I think multi-unit properties are not all that different from single units, they're mostly just on a larger scale is all.
Yes that's the one! I figured my numbers were too good to be true. You're probably right, someone would have bought it by now if it were that good of a deal. Thanks for your input, I will factor those things in the next time I crunch the numbers.
May I ask why you're looking at those big pricetags? I don't know your budget, but why not focus on looking at the smaller properties here? They're a bit simpler to analyze and then you might even find one to buy!
I bought my first income property in July of 2015 and it has already appreciated 24% in value, so there are definitely opportunities in Nanaimo. Granted, I was fortunate to luck out with the massive boom we had recently, but even so...
Plus, all I hear is with the new foreign buyer's tax in Vancouver that many of those Chinese buyers are looking at Victoria, so Nanaimo is definitely on their radar too.
I definitely don't have a budget for those types of properties, I was just interested to see how the profit scales with more units. Maybe someday I could do a big deal like that but for now I'm focusing on small single family properties. When you are looking for properties in Nanaimo do you just look on the MLS? I have been keeping my eye on the properties on there and haven't found any so far that would give returns that make it worthwhile. I went to the courthouse to see how the foreclosure auctions work but you have to buy them without seeing the property - seems risky. Also one more question, do you go to the Nanaimo real estate investors Meetup at all? I am thinking about going to the next one if I can.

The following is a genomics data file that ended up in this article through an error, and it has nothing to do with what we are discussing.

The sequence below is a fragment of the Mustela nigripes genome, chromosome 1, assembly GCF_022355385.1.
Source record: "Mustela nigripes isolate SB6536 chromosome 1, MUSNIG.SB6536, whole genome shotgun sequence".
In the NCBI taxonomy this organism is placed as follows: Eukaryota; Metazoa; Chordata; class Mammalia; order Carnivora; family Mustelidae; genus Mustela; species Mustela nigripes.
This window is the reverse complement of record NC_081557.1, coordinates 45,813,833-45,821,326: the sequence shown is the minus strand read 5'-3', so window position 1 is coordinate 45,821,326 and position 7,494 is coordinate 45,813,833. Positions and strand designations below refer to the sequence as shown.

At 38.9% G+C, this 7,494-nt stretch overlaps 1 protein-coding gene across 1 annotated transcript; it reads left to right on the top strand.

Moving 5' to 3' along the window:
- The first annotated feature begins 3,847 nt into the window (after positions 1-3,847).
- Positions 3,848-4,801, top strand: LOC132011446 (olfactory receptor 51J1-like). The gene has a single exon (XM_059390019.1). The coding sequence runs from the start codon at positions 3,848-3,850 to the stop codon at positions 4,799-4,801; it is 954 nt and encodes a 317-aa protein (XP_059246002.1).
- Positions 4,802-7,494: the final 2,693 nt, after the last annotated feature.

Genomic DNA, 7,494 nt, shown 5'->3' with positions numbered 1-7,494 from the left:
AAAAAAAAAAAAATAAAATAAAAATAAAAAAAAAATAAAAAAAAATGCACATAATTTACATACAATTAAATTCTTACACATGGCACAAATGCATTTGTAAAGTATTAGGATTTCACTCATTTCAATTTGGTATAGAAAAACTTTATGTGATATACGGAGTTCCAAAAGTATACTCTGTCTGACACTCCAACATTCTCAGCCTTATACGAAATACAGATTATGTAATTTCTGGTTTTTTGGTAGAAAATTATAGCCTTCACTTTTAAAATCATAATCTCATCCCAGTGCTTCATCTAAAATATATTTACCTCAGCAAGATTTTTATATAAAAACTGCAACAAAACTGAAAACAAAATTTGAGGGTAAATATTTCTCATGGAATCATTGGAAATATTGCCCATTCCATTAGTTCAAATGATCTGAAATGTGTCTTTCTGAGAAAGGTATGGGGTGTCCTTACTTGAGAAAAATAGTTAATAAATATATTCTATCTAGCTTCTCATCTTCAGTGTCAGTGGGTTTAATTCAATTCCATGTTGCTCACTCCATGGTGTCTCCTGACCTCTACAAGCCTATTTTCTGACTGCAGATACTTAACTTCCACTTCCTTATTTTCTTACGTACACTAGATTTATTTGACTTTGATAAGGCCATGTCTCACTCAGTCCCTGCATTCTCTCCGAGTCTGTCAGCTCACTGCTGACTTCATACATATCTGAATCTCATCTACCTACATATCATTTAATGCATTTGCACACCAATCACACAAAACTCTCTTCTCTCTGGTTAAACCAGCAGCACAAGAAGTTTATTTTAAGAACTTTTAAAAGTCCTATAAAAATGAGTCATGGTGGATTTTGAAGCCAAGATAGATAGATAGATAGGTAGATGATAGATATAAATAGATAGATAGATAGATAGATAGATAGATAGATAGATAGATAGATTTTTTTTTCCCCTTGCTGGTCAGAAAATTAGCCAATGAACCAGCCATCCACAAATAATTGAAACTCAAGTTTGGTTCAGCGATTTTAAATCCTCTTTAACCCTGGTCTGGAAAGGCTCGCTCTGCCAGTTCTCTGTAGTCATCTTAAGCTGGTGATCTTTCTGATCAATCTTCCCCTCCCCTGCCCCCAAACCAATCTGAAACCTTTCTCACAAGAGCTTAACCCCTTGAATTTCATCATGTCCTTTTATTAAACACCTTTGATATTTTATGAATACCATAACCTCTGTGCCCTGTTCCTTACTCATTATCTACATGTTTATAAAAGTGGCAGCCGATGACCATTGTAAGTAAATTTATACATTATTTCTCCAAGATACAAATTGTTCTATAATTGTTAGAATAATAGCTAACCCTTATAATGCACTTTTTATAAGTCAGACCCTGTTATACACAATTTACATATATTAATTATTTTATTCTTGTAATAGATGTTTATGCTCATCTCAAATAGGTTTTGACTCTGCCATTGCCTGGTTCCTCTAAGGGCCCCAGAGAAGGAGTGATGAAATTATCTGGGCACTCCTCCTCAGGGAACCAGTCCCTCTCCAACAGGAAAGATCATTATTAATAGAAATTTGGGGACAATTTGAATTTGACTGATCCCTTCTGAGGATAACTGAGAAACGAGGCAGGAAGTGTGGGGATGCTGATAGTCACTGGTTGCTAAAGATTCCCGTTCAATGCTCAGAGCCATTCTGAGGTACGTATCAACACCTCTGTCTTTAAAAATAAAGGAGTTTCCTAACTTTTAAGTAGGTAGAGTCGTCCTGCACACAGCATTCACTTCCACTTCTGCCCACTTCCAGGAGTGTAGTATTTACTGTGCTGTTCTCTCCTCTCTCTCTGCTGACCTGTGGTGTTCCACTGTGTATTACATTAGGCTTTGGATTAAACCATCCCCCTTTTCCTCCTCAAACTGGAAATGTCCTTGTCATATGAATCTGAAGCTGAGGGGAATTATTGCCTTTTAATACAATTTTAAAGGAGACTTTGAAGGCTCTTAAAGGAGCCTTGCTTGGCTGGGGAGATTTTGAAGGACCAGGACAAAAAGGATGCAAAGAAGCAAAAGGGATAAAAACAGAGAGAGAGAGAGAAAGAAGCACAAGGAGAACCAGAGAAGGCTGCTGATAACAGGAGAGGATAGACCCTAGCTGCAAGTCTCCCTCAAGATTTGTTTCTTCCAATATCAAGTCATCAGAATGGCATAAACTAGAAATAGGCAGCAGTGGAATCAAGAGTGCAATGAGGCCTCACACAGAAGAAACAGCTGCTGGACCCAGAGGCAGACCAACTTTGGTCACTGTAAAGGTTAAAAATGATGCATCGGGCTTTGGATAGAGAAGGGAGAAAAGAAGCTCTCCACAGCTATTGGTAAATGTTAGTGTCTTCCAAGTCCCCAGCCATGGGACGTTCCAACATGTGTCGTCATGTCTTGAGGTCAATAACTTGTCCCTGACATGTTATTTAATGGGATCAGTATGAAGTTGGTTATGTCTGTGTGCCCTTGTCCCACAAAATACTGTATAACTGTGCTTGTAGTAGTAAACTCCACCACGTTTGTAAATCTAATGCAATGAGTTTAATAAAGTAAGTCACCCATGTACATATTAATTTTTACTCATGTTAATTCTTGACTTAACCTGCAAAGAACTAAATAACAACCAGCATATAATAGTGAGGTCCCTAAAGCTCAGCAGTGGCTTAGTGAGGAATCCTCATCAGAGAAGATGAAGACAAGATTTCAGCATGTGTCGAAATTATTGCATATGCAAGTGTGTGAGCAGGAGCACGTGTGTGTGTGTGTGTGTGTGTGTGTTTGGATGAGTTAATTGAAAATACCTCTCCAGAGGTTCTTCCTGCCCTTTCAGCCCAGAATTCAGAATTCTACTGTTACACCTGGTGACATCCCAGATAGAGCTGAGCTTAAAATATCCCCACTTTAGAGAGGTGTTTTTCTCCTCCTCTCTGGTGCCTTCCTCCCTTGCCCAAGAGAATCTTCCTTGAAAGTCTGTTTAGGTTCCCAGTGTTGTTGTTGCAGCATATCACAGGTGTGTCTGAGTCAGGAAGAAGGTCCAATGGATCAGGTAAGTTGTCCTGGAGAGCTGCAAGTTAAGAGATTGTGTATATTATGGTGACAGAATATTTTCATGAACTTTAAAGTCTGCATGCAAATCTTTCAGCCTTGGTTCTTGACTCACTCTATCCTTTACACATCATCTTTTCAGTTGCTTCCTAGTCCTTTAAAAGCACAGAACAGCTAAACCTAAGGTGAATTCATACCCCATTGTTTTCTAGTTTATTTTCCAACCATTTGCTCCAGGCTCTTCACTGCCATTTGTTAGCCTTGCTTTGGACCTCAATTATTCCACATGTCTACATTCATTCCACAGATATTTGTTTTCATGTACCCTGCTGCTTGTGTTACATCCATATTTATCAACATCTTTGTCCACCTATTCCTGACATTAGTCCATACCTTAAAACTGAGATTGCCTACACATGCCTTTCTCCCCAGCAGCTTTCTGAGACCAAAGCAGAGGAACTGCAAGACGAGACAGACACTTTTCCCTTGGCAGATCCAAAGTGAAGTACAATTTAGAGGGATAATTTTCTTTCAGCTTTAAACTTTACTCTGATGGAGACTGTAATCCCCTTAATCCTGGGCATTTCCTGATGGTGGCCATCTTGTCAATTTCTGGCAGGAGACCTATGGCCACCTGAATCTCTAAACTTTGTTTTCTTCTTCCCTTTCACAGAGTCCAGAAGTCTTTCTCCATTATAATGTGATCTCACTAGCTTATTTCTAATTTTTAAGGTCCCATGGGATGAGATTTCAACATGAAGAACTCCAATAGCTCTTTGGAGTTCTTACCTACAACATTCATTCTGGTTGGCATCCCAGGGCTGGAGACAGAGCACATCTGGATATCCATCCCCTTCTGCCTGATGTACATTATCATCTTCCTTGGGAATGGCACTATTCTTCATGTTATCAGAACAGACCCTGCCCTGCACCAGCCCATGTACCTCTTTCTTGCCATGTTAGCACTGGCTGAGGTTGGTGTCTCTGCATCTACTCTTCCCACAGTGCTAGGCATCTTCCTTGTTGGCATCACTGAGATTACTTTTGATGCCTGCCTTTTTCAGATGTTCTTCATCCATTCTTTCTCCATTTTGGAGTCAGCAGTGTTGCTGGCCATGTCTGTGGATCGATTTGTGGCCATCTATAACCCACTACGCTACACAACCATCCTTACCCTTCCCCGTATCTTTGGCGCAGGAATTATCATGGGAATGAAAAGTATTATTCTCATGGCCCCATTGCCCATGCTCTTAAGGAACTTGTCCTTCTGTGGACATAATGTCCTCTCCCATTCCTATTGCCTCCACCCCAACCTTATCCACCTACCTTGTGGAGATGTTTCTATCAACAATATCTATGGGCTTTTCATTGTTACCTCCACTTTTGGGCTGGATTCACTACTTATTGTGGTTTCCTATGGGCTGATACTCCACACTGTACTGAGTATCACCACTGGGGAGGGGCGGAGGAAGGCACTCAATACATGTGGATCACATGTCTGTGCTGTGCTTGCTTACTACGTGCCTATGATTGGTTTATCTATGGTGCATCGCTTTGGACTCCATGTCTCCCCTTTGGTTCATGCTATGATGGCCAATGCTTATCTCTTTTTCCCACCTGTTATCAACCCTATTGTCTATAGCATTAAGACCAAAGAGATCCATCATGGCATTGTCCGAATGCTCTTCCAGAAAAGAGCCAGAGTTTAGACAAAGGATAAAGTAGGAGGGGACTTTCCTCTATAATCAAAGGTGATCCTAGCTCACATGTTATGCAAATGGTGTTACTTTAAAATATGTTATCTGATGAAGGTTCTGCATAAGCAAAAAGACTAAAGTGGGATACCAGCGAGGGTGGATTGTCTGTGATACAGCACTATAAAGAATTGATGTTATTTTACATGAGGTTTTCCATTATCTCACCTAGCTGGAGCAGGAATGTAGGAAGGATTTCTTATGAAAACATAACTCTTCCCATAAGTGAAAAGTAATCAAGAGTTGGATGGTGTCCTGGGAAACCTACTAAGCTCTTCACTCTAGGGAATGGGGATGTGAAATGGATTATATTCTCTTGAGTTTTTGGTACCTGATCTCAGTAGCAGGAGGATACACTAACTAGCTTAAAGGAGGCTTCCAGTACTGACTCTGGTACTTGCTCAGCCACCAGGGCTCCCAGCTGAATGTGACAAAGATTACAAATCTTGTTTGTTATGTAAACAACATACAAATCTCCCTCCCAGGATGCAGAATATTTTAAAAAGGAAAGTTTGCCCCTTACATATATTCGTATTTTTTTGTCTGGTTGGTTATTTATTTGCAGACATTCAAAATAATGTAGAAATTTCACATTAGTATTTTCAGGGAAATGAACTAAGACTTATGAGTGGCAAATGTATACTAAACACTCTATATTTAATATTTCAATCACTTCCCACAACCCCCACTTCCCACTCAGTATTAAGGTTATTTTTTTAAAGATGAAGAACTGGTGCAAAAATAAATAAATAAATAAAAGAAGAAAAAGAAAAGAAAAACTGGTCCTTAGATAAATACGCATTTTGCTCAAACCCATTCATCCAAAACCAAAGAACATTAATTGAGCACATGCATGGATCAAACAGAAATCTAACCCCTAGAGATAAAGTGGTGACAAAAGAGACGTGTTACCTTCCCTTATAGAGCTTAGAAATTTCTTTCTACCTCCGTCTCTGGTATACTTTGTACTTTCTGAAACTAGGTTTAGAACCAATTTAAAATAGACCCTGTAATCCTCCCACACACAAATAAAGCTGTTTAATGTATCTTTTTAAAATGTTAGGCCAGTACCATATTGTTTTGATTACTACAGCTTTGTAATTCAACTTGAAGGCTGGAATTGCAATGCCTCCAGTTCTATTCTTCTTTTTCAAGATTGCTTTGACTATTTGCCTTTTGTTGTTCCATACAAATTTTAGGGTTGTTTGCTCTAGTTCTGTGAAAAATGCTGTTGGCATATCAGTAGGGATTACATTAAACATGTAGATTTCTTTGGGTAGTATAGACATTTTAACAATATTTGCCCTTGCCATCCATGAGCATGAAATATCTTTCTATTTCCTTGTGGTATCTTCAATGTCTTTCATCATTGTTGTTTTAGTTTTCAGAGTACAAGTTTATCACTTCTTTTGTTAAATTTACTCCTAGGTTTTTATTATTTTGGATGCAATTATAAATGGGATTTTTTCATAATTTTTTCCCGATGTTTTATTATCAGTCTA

Congrats on your first income property as well! I'm glad it is performing well for you.
For what I was looking for, yes, I just looked at MLS and PCS (I had access to PCS because I used a local realtor I found here on BiggerPockets). In fact, I still check the PCS and sometimes MLS almost daily, even though I'm in no position to buy another property anytime soon, simply because I absolutely adore this industry.
I guess it depends on what your definition of 'worthwhile' is, as well as your goals. I was looking for a buy-and-hold property, not a huge cashflowing one. You won't be able to find cashflowing properties here like you read about on most of BiggerPockets in the US. And most of the good cashflowing ones I found were in derelict housing, which I didn't want to take on.
Back when I was looking, I spent like a solid year reading every single article on BP, searching the market, and creating a somewhat sophisticated Excel analysis spreadsheet (I got it to the point where all you had to do was enter in the MLS number and it would extract all the data, analyze it, and spit out all the details.
It's analyzing everything from appreciation rates, cumulative appreciation gain, IRR, NPV, etc.